Interactive lectures are classes in which the instructor incorporates breaks in the lecture for opportunities for student active engagement with the lecture material. Breaking up the lecture with these techniques not only provides format change to engage students, these activities also allow students to immediately apply content and provide feedback to the instructor on student understanding.
Active-Learning Strategies for Large Classes
Student Response Systems (SRS) are one method of actively engaging your class. SRSs can be used for various activities such as a discussion warm-up or posing questions to students to gather real-time information about student learning. Students can use this feedback to monitor their own learning, and instructors can use it to change how they manage class "on the fly" in response to student learning needs.
Binghamton's ITS currently supports the i>clicker system. Twenty-nine classrooms at Binghamton have a built-in i>clicker bases. For more information about i>clickers, visit the Help & Info Tab in myCourses. Instructors can obtain a base for a classroom without one by contacting Educational Communications.
Collaborative Notes with Google Docs
Collaborative notetaking allows students take notes together and learn from each other by contributing their own perspective. Google docs facilitates this process by allowing many people the ability to simultaneously edit a single shared document. As they they take notes together in the same document, they can mark places where they were confused or could not follow the lecture. Then, other students could see see their confusion and explain in real time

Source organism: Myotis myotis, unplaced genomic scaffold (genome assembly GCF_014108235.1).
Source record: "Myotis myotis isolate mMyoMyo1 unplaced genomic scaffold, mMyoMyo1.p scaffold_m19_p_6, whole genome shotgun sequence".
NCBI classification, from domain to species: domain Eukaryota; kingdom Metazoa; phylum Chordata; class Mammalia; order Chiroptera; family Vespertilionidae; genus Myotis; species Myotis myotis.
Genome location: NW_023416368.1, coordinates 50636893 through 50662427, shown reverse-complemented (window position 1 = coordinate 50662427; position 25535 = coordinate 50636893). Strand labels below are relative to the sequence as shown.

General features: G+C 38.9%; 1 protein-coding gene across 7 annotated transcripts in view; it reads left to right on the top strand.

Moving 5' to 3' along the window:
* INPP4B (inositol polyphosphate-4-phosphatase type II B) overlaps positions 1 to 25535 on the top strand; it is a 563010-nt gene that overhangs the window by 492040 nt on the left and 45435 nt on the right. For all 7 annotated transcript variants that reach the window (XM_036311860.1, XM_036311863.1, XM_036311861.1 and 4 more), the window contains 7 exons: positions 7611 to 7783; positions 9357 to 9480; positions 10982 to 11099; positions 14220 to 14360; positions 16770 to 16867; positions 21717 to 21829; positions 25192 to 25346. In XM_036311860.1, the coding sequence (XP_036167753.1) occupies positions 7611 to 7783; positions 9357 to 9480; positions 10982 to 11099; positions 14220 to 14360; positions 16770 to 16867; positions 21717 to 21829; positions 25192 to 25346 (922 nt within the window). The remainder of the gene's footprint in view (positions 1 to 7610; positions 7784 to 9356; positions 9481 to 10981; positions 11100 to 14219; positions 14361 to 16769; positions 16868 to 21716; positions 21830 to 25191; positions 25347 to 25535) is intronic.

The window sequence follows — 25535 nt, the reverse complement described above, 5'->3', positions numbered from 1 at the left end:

Collaborative notes can be a formal requirement of the class and count for participation points or a suggested activity that students take part in. The level of involvement depends on the instructor.
- Think: Students think independently about the question that has been posed, forming ideas of their own.
- Pair: Students are grouped in pairs to discuss their thoughts. This step allows students to articulate their ideas and to consider those of others.
- Share: Student pairs share their ideas with a larger group, such as the whole class. Often, students are more comfortable presenting ideas to a group with the support of a partner. In addition, students' ideas have become more refined through this three-step process.
A short set of questions assigned at the end of class to provide feedback on how students interpreted the idea of the instructor's lesson. These papers should only take students a minute to complete, and can be reviewed quickly.
The jigsaw method is a structure for group discussion where the general topic is discussed through small group discussions on a specific aspect of that topic. For instance, the instructor may separate the class into small group and assign different aspects of a book to each group in the classroom. One group discusses the impact of The Catcher in the Rye on society while another discusses the novel as a coming of age story. All groups are part of the larger topic of the novel, in general. After small group discussion each group debriefs with the entire class, thereby putting the "pieces" of the puzzle together.
Other suggestions for large classes
Index Card Grouping
On the first day of class, students group up by fours and write their names on index cards. Those groups then work together on in-class assignments like Jigsaws and Think-Pair-Shares. For each assignment, the cards are shuffled and two or three are randomly selected by the instructor to share with the class.
Learners take the test individually, and then they take it again as a group. Students receive an average of their own individual and the group's score as their grade for that test.
- Learning in Lectures and Large Groups, Tomorrow's Teaching and Learning, Message Number: 1601
- Strategies for Teaching Large Classes
- Using Active Learning Instructional Strategies to Create Excitement and Enhance Learning